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Gold Trader Asserts U.S. Stretched Law In Iran Sanctions Case


Iranian-born gold trader Reza Zarrab says the U.S. government stretched the law to charge him with helping Iran evade U.S. sanctions.

Iranian-born gold trader Reza Zarrab says the U.S. government stretched the law to charge him with helping Iran evade U.S. sanctions.

A Turkish-Iranian gold trader arrested on charges he helped Iran evade sanctions has charged that the U.S. government is using "an unprecedented reach" of law to prosecute him.

Benjamin Brafman, attorney for Reza Zarrab, 32, on May 31 presented a federal court in New York with papers in advance of a June 2 bail hearing. The government wants Zarrab held without bail, arguing he can flee using his worldwide contacts and considerable wealth.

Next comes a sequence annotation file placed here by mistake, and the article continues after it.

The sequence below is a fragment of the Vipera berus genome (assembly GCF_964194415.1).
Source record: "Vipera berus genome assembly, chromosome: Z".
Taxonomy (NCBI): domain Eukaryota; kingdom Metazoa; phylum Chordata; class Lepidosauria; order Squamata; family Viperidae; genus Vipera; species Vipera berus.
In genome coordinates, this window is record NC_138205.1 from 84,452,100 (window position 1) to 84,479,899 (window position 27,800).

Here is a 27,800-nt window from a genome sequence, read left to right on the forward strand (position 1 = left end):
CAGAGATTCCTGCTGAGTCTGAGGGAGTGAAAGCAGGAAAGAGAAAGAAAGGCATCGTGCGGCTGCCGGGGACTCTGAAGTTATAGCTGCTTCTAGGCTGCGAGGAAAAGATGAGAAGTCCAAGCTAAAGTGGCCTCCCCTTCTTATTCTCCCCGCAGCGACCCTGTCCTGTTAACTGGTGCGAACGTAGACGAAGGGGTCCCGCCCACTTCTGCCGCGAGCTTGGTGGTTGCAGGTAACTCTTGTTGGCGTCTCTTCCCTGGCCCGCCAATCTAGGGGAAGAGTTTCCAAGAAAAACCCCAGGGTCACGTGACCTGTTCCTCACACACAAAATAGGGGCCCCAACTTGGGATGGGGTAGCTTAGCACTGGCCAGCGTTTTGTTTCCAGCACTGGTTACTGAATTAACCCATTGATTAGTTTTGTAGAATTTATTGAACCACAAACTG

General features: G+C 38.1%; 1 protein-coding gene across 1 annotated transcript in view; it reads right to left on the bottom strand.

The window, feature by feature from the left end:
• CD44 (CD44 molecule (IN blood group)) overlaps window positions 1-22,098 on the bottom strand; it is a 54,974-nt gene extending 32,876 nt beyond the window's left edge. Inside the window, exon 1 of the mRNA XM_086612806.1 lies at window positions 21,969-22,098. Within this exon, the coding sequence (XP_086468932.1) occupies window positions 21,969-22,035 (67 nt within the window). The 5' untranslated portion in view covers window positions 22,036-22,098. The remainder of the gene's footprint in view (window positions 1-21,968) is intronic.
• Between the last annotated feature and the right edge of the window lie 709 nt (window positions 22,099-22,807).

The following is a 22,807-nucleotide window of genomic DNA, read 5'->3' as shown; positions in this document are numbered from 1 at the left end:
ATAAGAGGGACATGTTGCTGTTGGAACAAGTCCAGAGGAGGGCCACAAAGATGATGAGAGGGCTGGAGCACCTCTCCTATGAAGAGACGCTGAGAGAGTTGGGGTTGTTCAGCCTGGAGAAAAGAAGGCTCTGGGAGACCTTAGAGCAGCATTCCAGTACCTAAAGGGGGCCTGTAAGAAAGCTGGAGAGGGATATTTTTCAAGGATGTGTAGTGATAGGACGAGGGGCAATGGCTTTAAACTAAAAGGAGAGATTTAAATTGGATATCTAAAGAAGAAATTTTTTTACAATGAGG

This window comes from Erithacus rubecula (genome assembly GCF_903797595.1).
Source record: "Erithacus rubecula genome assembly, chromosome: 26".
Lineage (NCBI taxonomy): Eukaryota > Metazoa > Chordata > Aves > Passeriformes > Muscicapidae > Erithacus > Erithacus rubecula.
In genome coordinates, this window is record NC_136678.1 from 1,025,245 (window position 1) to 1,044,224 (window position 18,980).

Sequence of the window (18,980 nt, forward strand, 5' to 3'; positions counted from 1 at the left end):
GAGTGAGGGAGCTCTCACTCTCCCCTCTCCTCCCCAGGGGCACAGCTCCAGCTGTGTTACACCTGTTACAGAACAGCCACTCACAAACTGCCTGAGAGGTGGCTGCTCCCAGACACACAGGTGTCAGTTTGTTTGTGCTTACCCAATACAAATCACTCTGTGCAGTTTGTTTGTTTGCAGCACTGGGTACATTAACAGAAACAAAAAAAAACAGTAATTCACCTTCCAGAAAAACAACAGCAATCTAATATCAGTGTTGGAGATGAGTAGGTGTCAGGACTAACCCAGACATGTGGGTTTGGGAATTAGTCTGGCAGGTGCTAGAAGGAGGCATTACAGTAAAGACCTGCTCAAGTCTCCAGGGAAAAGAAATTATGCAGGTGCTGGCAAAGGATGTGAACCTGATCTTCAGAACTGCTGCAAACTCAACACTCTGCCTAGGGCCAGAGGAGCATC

"Zarrab is not a terrorist," Brafman wrote. "This case is very defensible and even now, hanging by a jurisdictional thread. There is no incentive to flee a case that is defensible."

The case is "an outlier," he said. "The government has never charged anything like it."

The indictment alleges that Zarrab -- a non-U.S. citizen living in another country -- violated U.S. sanctions by using non-U.S. companies to instruct non-U.S. banks to send U.S. dollars to other non-U.S. banks for the benefit of other foreigners.

He said the United States would only have jurisdiction if U.S. banks were used.

"This is an extraordinary assertion of jurisdiction over a non-U.S. businessperson," he said.

Based on reporting by AP
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